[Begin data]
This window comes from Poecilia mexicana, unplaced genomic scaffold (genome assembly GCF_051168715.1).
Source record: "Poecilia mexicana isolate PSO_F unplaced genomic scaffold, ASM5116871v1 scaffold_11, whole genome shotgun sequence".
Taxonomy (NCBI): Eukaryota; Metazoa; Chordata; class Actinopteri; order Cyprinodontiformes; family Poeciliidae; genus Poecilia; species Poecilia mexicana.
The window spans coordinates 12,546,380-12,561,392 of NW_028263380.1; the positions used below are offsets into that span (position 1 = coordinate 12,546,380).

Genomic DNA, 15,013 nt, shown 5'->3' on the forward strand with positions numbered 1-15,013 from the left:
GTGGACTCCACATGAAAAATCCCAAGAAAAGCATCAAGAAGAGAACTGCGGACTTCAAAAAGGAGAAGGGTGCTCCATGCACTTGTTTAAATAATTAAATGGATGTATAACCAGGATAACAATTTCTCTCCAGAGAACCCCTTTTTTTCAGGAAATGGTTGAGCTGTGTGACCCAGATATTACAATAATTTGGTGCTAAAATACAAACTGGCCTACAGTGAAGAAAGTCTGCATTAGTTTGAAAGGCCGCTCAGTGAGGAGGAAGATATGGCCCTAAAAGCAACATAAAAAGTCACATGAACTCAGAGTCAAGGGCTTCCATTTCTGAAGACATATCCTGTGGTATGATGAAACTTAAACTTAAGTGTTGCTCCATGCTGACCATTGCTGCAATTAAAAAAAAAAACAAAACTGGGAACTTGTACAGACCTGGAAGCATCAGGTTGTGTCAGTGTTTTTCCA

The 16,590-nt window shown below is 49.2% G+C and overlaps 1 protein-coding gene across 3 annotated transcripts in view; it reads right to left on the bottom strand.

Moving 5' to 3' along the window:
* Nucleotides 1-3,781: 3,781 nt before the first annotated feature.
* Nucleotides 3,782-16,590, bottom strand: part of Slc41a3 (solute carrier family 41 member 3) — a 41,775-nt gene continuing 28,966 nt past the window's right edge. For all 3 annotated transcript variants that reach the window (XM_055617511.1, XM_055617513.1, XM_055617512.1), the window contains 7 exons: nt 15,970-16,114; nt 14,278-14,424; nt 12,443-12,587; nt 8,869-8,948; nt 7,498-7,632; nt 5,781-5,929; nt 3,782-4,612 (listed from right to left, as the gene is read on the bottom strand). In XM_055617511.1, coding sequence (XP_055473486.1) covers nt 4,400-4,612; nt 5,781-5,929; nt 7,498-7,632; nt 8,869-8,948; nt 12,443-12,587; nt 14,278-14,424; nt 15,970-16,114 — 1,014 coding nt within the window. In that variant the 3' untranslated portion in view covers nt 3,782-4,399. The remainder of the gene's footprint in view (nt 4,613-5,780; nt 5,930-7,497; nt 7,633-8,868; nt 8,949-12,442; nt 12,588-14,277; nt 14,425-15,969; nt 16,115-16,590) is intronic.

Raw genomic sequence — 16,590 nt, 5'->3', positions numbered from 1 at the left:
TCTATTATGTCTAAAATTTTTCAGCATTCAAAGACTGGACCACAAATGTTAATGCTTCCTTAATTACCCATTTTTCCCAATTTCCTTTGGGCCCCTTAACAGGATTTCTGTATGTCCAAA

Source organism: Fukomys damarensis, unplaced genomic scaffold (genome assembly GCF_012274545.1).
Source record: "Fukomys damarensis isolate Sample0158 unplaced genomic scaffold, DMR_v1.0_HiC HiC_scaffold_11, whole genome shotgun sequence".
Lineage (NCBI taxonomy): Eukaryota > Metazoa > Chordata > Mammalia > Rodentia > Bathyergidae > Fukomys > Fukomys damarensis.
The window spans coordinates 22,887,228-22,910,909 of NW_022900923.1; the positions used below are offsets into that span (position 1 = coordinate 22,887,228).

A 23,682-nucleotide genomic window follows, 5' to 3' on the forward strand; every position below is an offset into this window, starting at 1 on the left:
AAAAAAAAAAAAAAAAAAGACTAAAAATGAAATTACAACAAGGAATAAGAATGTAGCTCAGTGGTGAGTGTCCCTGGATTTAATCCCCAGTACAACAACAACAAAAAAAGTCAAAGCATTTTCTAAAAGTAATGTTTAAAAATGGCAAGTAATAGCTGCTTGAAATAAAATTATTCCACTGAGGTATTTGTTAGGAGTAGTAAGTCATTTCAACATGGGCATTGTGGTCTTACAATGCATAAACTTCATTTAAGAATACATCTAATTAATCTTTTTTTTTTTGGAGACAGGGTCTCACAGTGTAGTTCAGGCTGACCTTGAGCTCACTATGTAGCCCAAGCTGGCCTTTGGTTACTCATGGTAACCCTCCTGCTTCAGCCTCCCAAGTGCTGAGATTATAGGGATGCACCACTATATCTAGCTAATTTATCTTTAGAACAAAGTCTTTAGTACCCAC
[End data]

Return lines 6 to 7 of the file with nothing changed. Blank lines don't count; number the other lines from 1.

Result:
GTGGACTCCACATGAAAAATCCCAAGAAAAGCATCAAGAAGAGAACTGCGGACTTCAAAAAGGAGAAGGGTGCTCCATGCACTTGTTTAAATAATTAAATGGATGTATAACCAGGATAACAATTTCTCTCCAGAGAACCCCTTTTTTTCAGGAAATGGTTGAGCTGTGTGACCCAGATATTACAATAATTTGGTGCTAAAATACAAACTGGCCTACAGTGAAGAAAGTCTGCATTAGTTTGAAAGGCCGCTCAGTGAGGAGGAAGATATGGCCCTAAAAGCAACATAAAAAGTCACATGAACTCAGAGTCAAGGGCTTCCATTTCTGAAGACATATCCTGTGGTATGATGAAACTTAAACTTAAGTGTTGCTCCATGCTGACCATTGCTGCAATTAAAAAAAAAAACAAAACTGGGAACTTGTACAGACCTGGAAGCATCAGGTTGTGTCAGTGTTTTTCCA

The 16,590-nt window shown below is 49.2% G+C and overlaps 1 protein-coding gene across 3 annotated transcripts in view; it reads right to left on the bottom strand.